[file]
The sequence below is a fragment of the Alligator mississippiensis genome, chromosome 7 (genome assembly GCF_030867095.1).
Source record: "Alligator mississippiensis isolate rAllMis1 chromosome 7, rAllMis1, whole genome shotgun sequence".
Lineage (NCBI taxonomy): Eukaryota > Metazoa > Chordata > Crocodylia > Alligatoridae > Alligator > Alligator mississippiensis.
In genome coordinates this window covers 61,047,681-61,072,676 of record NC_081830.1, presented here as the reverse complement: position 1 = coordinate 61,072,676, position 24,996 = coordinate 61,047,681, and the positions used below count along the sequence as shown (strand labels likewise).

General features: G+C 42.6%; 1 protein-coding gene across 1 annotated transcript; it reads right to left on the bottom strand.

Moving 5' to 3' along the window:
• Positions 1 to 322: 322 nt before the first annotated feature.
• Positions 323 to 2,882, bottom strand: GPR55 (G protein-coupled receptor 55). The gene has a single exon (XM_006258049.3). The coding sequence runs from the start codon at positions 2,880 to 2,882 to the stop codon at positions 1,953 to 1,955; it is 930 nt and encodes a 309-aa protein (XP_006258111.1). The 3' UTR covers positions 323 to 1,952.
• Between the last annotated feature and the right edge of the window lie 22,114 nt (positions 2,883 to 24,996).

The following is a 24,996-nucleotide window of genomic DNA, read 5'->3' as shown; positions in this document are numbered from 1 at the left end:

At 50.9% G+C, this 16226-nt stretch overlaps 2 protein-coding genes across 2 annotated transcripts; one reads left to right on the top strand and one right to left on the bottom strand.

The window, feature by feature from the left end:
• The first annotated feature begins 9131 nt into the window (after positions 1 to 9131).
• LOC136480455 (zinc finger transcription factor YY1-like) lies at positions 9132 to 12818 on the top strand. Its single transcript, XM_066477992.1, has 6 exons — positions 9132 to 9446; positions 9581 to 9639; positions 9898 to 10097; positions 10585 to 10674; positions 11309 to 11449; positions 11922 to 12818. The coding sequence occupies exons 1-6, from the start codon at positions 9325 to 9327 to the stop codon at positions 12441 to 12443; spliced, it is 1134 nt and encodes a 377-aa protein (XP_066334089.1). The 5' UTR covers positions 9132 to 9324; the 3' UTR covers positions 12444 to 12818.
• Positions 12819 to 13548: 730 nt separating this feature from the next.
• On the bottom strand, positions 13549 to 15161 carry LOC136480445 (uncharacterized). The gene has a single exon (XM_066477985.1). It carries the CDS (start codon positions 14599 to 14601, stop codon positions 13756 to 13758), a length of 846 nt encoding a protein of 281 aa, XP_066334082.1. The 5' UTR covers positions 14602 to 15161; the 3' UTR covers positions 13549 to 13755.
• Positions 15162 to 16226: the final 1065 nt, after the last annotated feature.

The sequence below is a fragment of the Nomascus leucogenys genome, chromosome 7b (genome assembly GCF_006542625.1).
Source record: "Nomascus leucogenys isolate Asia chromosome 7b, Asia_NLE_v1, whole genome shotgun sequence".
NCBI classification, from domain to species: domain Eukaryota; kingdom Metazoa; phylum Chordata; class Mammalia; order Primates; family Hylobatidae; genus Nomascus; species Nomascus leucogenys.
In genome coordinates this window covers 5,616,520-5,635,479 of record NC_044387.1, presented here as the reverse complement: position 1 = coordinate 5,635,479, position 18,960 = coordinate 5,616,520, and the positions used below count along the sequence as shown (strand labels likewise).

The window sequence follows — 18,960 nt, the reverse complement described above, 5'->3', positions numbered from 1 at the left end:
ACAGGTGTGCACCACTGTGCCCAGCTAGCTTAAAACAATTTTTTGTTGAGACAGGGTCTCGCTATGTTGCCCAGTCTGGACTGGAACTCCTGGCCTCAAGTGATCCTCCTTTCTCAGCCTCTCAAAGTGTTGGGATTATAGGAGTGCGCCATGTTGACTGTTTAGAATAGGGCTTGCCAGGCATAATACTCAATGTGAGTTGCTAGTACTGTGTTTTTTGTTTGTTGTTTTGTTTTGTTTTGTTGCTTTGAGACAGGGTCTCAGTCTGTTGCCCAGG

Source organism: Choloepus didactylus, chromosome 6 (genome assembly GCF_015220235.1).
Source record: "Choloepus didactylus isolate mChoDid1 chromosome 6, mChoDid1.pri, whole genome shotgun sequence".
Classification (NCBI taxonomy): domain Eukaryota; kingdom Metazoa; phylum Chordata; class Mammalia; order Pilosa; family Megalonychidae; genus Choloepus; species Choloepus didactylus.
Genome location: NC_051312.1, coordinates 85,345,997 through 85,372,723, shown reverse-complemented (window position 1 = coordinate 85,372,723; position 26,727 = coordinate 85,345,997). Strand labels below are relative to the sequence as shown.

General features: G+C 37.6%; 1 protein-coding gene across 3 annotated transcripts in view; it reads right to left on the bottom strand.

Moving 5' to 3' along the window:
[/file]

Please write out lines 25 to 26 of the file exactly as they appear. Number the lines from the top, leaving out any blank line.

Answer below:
Source record: "Choloepus didactylus isolate mChoDid1 chromosome 6, mChoDid1.pri, whole genome shotgun sequence".
Classification (NCBI taxonomy): domain Eukaryota; kingdom Metazoa; phylum Chordata; class Mammalia; order Pilosa; family Megalonychidae; genus Choloepus; species Choloepus didactylus.